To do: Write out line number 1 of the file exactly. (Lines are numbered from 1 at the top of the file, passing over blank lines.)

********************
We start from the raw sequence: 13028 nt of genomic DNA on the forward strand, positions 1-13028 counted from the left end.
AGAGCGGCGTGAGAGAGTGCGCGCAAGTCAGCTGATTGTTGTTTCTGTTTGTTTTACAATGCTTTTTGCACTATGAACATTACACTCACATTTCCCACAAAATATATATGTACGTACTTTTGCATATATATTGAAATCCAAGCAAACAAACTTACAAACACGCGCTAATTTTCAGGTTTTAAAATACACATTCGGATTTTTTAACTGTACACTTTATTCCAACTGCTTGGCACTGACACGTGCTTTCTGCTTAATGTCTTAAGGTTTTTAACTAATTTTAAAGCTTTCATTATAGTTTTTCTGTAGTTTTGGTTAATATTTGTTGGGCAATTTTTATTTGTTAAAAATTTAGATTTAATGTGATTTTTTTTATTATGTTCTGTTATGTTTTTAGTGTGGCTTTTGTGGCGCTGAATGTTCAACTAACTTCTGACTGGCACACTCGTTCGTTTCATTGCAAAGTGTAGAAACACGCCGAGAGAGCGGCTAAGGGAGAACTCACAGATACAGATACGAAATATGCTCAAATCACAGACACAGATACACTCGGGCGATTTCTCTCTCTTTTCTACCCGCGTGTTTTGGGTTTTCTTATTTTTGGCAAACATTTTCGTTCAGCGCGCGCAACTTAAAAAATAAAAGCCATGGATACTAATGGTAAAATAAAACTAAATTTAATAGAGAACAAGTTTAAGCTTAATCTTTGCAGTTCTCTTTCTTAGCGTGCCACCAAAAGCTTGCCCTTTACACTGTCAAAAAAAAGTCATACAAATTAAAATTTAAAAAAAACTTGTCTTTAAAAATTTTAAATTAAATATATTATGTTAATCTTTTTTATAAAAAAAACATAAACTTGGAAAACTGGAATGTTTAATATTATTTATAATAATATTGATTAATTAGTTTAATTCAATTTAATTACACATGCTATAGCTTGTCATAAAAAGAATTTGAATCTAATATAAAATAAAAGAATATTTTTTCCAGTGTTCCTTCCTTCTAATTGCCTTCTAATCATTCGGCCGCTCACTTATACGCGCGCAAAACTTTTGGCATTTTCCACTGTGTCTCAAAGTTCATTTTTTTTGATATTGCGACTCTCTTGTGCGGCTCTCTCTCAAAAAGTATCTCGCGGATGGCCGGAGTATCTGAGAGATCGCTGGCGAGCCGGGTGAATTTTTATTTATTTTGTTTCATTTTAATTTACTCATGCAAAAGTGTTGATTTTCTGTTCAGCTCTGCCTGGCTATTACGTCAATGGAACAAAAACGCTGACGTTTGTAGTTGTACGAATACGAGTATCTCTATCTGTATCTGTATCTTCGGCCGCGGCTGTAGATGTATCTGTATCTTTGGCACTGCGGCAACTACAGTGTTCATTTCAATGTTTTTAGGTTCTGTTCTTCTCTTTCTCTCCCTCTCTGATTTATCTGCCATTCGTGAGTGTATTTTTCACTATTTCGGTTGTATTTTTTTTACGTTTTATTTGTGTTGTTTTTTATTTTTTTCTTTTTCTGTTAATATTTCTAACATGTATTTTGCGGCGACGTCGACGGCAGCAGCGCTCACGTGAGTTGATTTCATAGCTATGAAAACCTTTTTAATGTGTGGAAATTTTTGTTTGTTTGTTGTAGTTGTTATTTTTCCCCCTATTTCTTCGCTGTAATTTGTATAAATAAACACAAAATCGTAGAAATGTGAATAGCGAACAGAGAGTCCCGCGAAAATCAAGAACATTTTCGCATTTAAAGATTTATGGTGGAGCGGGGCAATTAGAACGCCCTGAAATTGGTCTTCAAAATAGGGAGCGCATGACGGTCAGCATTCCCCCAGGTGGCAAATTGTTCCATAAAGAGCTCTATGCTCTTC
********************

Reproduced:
We start from the raw sequence: 13028 nt of genomic DNA on the forward strand, positions 1-13028 counted from the left end.